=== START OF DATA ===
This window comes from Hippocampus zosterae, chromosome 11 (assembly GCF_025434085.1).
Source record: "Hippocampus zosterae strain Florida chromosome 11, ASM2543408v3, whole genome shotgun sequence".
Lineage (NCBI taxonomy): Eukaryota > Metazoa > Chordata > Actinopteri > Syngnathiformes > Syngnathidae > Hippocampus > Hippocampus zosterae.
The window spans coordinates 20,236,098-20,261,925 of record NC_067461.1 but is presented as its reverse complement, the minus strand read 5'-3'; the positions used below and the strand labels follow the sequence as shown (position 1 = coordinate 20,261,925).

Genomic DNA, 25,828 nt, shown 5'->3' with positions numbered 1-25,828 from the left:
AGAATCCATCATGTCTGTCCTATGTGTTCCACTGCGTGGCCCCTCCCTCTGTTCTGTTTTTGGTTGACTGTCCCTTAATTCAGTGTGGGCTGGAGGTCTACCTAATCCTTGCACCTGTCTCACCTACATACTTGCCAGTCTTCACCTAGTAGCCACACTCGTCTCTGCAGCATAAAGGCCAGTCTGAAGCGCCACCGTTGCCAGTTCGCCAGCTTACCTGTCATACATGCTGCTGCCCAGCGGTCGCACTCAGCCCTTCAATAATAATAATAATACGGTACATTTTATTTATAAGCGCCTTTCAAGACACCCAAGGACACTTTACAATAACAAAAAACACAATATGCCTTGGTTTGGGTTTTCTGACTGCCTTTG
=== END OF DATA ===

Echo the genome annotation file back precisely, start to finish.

This window comes from Hippocampus zosterae, chromosome 11 (assembly GCF_025434085.1).
Source record: "Hippocampus zosterae strain Florida chromosome 11, ASM2543408v3, whole genome shotgun sequence".
Lineage (NCBI taxonomy): Eukaryota > Metazoa > Chordata > Actinopteri > Syngnathiformes > Syngnathidae > Hippocampus > Hippocampus zosterae.
The window spans coordinates 20,236,098-20,261,925 of record NC_067461.1 but is presented as its reverse complement, the minus strand read 5'-3'; the positions used below and the strand labels follow the sequence as shown (position 1 = coordinate 20,261,925).

Genomic DNA, 25,828 nt, shown 5'->3' with positions numbered 1-25,828 from the left:
AGAATCCATCATGTCTGTCCTATGTGTTCCACTGCGTGGCCCCTCCCTCTGTTCTGTTTTTGGTTGACTGTCCCTTAATTCAGTGTGGGCTGGAGGTCTACCTAATCCTTGCACCTGTCTCACCTACATACTTGCCAGTCTTCACCTAGTAGCCACACTCGTCTCTGCAGCATAAAGGCCAGTCTGAAGCGCCACCGTTGCCAGTTCGCCAGCTTACCTGTCATACATGCTGCTGCCCAGCGGTCGCACTCAGCCCTTCAATAATAATAATAATACGGTACATTTTATTTATAAGCGCCTTTCAAGACACCCAAGGACACTTTACAATAACAAAAAACACAATATGCCTTGGTTTGGGTTTTCTGACTGCCTTTG